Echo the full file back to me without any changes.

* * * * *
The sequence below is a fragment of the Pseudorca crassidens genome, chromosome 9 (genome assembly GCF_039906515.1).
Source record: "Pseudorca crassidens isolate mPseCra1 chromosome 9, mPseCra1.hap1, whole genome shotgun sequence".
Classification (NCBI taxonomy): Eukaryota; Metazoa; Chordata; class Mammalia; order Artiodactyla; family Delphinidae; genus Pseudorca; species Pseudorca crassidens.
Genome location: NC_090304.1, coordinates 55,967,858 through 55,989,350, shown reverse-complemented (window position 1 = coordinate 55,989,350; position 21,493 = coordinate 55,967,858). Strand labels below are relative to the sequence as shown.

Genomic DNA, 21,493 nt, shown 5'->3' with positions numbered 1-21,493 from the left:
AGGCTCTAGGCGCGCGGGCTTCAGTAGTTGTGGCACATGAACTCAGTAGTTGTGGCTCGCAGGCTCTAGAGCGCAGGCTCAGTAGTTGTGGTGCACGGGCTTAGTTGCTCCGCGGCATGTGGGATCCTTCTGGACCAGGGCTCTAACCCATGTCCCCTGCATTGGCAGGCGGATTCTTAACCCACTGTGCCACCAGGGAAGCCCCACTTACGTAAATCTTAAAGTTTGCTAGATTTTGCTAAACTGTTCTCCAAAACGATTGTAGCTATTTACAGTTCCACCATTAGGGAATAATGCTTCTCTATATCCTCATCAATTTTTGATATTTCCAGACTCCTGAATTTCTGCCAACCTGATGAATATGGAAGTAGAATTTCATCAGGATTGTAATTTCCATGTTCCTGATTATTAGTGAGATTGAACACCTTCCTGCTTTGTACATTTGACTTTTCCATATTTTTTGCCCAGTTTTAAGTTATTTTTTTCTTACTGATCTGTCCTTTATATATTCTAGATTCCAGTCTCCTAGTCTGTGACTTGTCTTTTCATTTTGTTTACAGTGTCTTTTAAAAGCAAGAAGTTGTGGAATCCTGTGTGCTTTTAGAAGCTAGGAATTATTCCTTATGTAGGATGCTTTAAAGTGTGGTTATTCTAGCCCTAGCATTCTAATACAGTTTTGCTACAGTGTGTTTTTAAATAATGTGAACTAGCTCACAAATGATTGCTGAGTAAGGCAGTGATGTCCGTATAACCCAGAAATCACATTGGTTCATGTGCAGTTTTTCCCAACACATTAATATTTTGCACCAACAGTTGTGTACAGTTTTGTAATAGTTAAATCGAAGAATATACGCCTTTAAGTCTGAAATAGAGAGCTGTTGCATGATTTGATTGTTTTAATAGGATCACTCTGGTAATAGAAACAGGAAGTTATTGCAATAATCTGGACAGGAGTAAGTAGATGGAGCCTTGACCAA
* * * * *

The sequence below is a fragment of the Pseudorca crassidens genome, chromosome 9 (genome assembly GCF_039906515.1).
Source record: "Pseudorca crassidens isolate mPseCra1 chromosome 9, mPseCra1.hap1, whole genome shotgun sequence".
Classification (NCBI taxonomy): Eukaryota; Metazoa; Chordata; class Mammalia; order Artiodactyla; family Delphinidae; genus Pseudorca; species Pseudorca crassidens.
Genome location: NC_090304.1, coordinates 55,967,858 through 55,989,350, shown reverse-complemented (window position 1 = coordinate 55,989,350; position 21,493 = coordinate 55,967,858). Strand labels below are relative to the sequence as shown.

Genomic DNA, 21,493 nt, shown 5'->3' with positions numbered 1-21,493 from the left:
AGGCTCTAGGCGCGCGGGCTTCAGTAGTTGTGGCACATGAACTCAGTAGTTGTGGCTCGCAGGCTCTAGAGCGCAGGCTCAGTAGTTGTGGTGCACGGGCTTAGTTGCTCCGCGGCATGTGGGATCCTTCTGGACCAGGGCTCTAACCCATGTCCCCTGCATTGGCAGGCGGATTCTTAACCCACTGTGCCACCAGGGAAGCCCCACTTACGTAAATCTTAAAGTTTGCTAGATTTTGCTAAACTGTTCTCCAAAACGATTGTAGCTATTTACAGTTCCACCATTAGGGAATAATGCTTCTCTATATCCTCATCAATTTTTGATATTTCCAGACTCCTGAATTTCTGCCAACCTGATGAATATGGAAGTAGAATTTCATCAGGATTGTAATTTCCATGTTCCTGATTATTAGTGAGATTGAACACCTTCCTGCTTTGTACATTTGACTTTTCCATATTTTTTGCCCAGTTTTAAGTTATTTTTTTCTTACTGATCTGTCCTTTATATATTCTAGATTCCAGTCTCCTAGTCTGTGACTTGTCTTTTCATTTTGTTTACAGTGTCTTTTAAAAGCAAGAAGTTGTGGAATCCTGTGTGCTTTTAGAAGCTAGGAATTATTCCTTATGTAGGATGCTTTAAAGTGTGGTTATTCTAGCCCTAGCATTCTAATACAGTTTTGCTACAGTGTGTTTTTAAATAATGTGAACTAGCTCACAAATGATTGCTGAGTAAGGCAGTGATGTCCGTATAACCCAGAAATCACATTGGTTCATGTGCAGTTTTTCCCAACACATTAATATTTTGCACCAACAGTTGTGTACAGTTTTGTAATAGTTAAATCGAAGAATATACGCCTTTAAGTCTGAAATAGAGAGCTGTTGCATGATTTGATTGTTTTAATAGGATCACTCTGGTAATAGAAACAGGAAGTTATTGCAATAATCTGGACAGGAGTAAGTAGATGGAGCCTTGACCAA